"What did you feel like when I was born?" Gregory asks.

"I actually didn't feel anything," April says. "I was 16, and I was a kid. I didn't know what I was doing. So when I took you home, I didn't know how to feel. I made a bad choice according to everybody. 'You're just like all the rest of them.'"

April Gibson gave birth to Gregory Bess in 2001.
Courtesy of April Gibson

In the beginning, those judgments masked her own feelings. "I don't know what 'the rest of them' means," she says, "but I know what it felt like. Like I didn't deserve to feel the way women who do the right things do — because why would you celebrate someone making such a poor choice?"

Because April didn't know what to feel, she says she felt nothing. "And I just took care of you," she tells Gregory. "I did what I was supposed to do."

Then one day, she had a realization. "I couldn't believe what people told me about myself or about 'those people' like me," she says. "This is my baby, and I love him, and I can feel something. It's not a fairy tale, it's not a failure. It's just a process, and now we're here, 16 years later."

When he was younger, Gregory says, he wanted to find someone to look up to. "But it's always been right in front of me," he says. "You're just the greatest person that I[have] ever known. And I just want to be like you."

It is in the doing that we believe, it is in the acting that we begin to know.

Many of us were out marching yesterday. Do we know where those marches will lead us? Do we have set before us a roadmap of change? We do not, yet we needed to show up. To act. To take a step. One after the other. Faith is a verb, that grows as we act.

Jesus said, "Come follow me." And they got up and went.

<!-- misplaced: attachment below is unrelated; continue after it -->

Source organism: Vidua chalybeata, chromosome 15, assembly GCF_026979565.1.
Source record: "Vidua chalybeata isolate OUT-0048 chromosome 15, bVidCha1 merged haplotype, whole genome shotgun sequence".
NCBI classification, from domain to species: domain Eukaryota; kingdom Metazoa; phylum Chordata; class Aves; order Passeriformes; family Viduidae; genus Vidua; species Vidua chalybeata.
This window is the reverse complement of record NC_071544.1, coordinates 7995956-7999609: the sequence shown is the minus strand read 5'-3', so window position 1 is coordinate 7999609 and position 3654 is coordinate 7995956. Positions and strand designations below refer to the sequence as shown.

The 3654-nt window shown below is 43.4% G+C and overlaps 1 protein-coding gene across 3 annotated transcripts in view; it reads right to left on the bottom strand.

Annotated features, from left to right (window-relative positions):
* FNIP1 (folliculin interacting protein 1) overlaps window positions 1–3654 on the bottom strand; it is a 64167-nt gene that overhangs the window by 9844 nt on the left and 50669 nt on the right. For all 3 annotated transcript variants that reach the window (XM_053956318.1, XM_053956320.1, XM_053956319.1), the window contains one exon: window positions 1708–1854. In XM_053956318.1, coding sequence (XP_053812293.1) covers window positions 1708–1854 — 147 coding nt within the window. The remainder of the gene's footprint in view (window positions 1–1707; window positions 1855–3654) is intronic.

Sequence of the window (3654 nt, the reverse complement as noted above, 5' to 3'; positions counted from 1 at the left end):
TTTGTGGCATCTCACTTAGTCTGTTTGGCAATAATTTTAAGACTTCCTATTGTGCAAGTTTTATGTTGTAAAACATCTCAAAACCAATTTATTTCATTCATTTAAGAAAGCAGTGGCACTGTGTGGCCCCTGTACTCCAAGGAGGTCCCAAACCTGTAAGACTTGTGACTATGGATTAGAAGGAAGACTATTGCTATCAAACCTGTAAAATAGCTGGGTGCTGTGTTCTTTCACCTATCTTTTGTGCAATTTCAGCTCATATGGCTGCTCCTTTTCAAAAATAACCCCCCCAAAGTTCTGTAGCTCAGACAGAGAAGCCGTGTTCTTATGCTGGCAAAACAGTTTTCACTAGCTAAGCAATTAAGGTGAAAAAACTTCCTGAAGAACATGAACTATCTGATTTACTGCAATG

Copyright Bonnie A. Perry 2018


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Annual Meeting Jan. 28, 2018: Rector's Address

Annual Meeting Jan. 28, 2018: Rector's Address

Here is a link to download Bonnie's address.

Weekly Message for February 18

Weekly Message for February 18

Dear Friends,    


How much longer will the killing continue? 
Here are some groups and activities you might consider supporting with your time and your money: 
  • The IL Council Against Handgun Violence 
  • Moms Demand Action 
  • Gabby Giffords' PAC 

  • And here's a list of congressional representatives who have received the most amount of money from the National Rifle Association. Apparently they are all praying for the people in Florida directly affected by our country’s latest mass shooting. I invite you to pray for their souls and to drop them a note wondering if God is answering their prayers. Will it make a difference? I don’t know. But, being held hostage by a diabolical association that has convinced our elected officials that it is the God-given, constitutionally-sanctioned right of every American to wander around with a semi-automatic rifle is absurd. Seems like all of us ought to start loudly pointing out this insanity.
    I’ll be at the Moms Demand Action Lakeview gathering on the 24th of February. Let me know if you’d like to come with me. Please let me know what other courses of action you plan to take to end gun violence in our country.
    This evening, All Saints’ will be hosting a gathering for the friends, family, and neighbors of our long-term neighbor John Vanzo at 7:00. Tomorrow morning at 10:30 there will be a visitation in the sanctuary and a memorial service at 11:00 am. All are welcome.